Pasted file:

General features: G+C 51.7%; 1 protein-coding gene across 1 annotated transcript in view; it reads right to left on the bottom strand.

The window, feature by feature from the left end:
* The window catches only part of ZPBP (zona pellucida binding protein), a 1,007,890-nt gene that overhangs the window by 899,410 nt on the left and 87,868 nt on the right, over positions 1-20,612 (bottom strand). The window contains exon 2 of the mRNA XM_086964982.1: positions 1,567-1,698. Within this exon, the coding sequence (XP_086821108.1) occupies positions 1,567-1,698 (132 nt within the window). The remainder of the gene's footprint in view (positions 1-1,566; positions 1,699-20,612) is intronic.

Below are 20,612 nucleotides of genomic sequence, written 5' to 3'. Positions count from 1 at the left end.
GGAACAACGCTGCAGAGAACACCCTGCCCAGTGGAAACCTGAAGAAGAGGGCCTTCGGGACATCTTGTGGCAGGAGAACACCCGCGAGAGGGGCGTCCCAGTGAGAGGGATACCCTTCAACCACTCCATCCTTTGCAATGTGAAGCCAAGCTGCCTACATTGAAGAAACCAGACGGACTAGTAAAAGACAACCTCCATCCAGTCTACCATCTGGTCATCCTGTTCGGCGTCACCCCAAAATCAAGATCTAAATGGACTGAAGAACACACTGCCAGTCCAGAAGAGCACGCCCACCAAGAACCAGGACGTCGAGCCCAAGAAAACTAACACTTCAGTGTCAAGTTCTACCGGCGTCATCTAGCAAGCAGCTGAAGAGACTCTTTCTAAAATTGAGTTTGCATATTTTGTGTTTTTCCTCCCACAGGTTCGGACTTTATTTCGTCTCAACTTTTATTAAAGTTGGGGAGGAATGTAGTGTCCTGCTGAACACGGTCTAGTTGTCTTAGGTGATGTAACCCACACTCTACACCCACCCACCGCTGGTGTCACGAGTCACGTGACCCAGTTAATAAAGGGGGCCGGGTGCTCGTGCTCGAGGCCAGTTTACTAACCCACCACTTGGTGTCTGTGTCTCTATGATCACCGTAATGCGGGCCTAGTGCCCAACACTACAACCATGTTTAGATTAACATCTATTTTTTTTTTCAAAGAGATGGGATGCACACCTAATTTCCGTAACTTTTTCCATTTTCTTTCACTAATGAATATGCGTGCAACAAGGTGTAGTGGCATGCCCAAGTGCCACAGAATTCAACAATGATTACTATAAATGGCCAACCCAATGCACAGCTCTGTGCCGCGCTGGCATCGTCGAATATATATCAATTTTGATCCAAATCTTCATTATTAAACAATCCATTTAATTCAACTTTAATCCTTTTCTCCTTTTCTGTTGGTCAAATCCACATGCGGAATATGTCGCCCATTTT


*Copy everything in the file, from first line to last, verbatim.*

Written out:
General features: G+C 51.7%; 1 protein-coding gene across 1 annotated transcript in view; it reads right to left on the bottom strand.

The window, feature by feature from the left end:
* The window catches only part of ZPBP (zona pellucida binding protein), a 1,007,890-nt gene that overhangs the window by 899,410 nt on the left and 87,868 nt on the right, over positions 1-20,612 (bottom strand). The window contains exon 2 of the mRNA XM_086964982.1: positions 1,567-1,698. Within this exon, the coding sequence (XP_086821108.1) occupies positions 1,567-1,698 (132 nt within the window). The remainder of the gene's footprint in view (positions 1-1,566; positions 1,699-20,612) is intronic.

Below are 20,612 nucleotides of genomic sequence, written 5' to 3'. Positions count from 1 at the left end.
GGAACAACGCTGCAGAGAACACCCTGCCCAGTGGAAACCTGAAGAAGAGGGCCTTCGGGACATCTTGTGGCAGGAGAACACCCGCGAGAGGGGCGTCCCAGTGAGAGGGATACCCTTCAACCACTCCATCCTTTGCAATGTGAAGCCAAGCTGCCTACATTGAAGAAACCAGACGGACTAGTAAAAGACAACCTCCATCCAGTCTACCATCTGGTCATCCTGTTCGGCGTCACCCCAAAATCAAGATCTAAATGGACTGAAGAACACACTGCCAGTCCAGAAGAGCACGCCCACCAAGAACCAGGACGTCGAGCCCAAGAAAACTAACACTTCAGTGTCAAGTTCTACCGGCGTCATCTAGCAAGCAGCTGAAGAGACTCTTTCTAAAATTGAGTTTGCATATTTTGTGTTTTTCCTCCCACAGGTTCGGACTTTATTTCGTCTCAACTTTTATTAAAGTTGGGGAGGAATGTAGTGTCCTGCTGAACACGGTCTAGTTGTCTTAGGTGATGTAACCCACACTCTACACCCACCCACCGCTGGTGTCACGAGTCACGTGACCCAGTTAATAAAGGGGGCCGGGTGCTCGTGCTCGAGGCCAGTTTACTAACCCACCACTTGGTGTCTGTGTCTCTATGATCACCGTAATGCGGGCCTAGTGCCCAACACTACAACCATGTTTAGATTAACATCTATTTTTTTTTTCAAAGAGATGGGATGCACACCTAATTTCCGTAACTTTTTCCATTTTCTTTCACTAATGAATATGCGTGCAACAAGGTGTAGTGGCATGCCCAAGTGCCACAGAATTCAACAATGATTACTATAAATGGCCAACCCAATGCACAGCTCTGTGCCGCGCTGGCATCGTCGAATATATATCAATTTTGATCCAAATCTTCATTATTAAACAATCCATTTAATTCAACTTTAATCCTTTTCTCCTTTTCTGTTGGTCAAATCCACATGCGGAATATGTCGCCCATTTT